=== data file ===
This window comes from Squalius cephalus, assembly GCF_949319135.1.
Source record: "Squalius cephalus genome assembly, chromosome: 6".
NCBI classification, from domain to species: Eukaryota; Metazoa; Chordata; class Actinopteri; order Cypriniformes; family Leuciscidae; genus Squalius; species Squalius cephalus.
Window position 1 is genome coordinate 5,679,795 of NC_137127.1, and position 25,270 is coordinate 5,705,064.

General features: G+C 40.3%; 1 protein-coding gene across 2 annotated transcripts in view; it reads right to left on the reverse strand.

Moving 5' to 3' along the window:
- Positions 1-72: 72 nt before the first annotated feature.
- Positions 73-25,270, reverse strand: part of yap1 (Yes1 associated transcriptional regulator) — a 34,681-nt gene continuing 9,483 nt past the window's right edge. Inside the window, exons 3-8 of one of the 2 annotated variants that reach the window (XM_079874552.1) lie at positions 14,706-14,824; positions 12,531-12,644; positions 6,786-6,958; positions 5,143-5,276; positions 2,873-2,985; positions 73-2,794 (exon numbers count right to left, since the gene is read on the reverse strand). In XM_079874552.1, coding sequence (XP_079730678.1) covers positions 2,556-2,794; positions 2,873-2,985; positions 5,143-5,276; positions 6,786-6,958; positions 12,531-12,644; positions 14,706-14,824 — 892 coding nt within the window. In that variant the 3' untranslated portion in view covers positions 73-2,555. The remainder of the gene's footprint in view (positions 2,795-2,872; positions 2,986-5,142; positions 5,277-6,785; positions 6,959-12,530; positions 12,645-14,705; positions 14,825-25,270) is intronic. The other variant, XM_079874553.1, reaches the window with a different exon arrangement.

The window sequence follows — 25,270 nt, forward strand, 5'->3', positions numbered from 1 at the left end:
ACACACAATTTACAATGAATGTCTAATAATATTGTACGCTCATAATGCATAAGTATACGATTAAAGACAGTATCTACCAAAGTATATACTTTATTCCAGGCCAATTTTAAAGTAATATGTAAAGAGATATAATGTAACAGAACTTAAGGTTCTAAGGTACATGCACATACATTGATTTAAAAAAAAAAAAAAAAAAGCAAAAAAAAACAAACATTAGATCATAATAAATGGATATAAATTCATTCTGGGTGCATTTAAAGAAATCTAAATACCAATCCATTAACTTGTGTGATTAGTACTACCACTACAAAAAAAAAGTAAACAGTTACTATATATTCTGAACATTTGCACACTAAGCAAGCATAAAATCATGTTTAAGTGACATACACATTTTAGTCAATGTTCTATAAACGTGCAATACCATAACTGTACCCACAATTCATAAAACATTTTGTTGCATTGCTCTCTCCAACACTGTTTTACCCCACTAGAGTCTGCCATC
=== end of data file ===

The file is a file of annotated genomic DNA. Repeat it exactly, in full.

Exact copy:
This window comes from Squalius cephalus, assembly GCF_949319135.1.
Source record: "Squalius cephalus genome assembly, chromosome: 6".
NCBI classification, from domain to species: Eukaryota; Metazoa; Chordata; class Actinopteri; order Cypriniformes; family Leuciscidae; genus Squalius; species Squalius cephalus.
Window position 1 is genome coordinate 5,679,795 of NC_137127.1, and position 25,270 is coordinate 5,705,064.

General features: G+C 40.3%; 1 protein-coding gene across 2 annotated transcripts in view; it reads right to left on the reverse strand.

Moving 5' to 3' along the window:
- Positions 1-72: 72 nt before the first annotated feature.
- Positions 73-25,270, reverse strand: part of yap1 (Yes1 associated transcriptional regulator) — a 34,681-nt gene continuing 9,483 nt past the window's right edge. Inside the window, exons 3-8 of one of the 2 annotated variants that reach the window (XM_079874552.1) lie at positions 14,706-14,824; positions 12,531-12,644; positions 6,786-6,958; positions 5,143-5,276; positions 2,873-2,985; positions 73-2,794 (exon numbers count right to left, since the gene is read on the reverse strand). In XM_079874552.1, coding sequence (XP_079730678.1) covers positions 2,556-2,794; positions 2,873-2,985; positions 5,143-5,276; positions 6,786-6,958; positions 12,531-12,644; positions 14,706-14,824 — 892 coding nt within the window. In that variant the 3' untranslated portion in view covers positions 73-2,555. The remainder of the gene's footprint in view (positions 2,795-2,872; positions 2,986-5,142; positions 5,277-6,785; positions 6,959-12,530; positions 12,645-14,705; positions 14,825-25,270) is intronic. The other variant, XM_079874553.1, reaches the window with a different exon arrangement.

The window sequence follows — 25,270 nt, forward strand, 5'->3', positions numbered from 1 at the left end:
ACACACAATTTACAATGAATGTCTAATAATATTGTACGCTCATAATGCATAAGTATACGATTAAAGACAGTATCTACCAAAGTATATACTTTATTCCAGGCCAATTTTAAAGTAATATGTAAAGAGATATAATGTAACAGAACTTAAGGTTCTAAGGTACATGCACATACATTGATTTAAAAAAAAAAAAAAAAAAGCAAAAAAAAACAAACATTAGATCATAATAAATGGATATAAATTCATTCTGGGTGCATTTAAAGAAATCTAAATACCAATCCATTAACTTGTGTGATTAGTACTACCACTACAAAAAAAAAGTAAACAGTTACTATATATTCTGAACATTTGCACACTAAGCAAGCATAAAATCATGTTTAAGTGACATACACATTTTAGTCAATGTTCTATAAACGTGCAATACCATAACTGTACCCACAATTCATAAAACATTTTGTTGCATTGCTCTCTCCAACACTGTTTTACCCCACTAGAGTCTGCCATC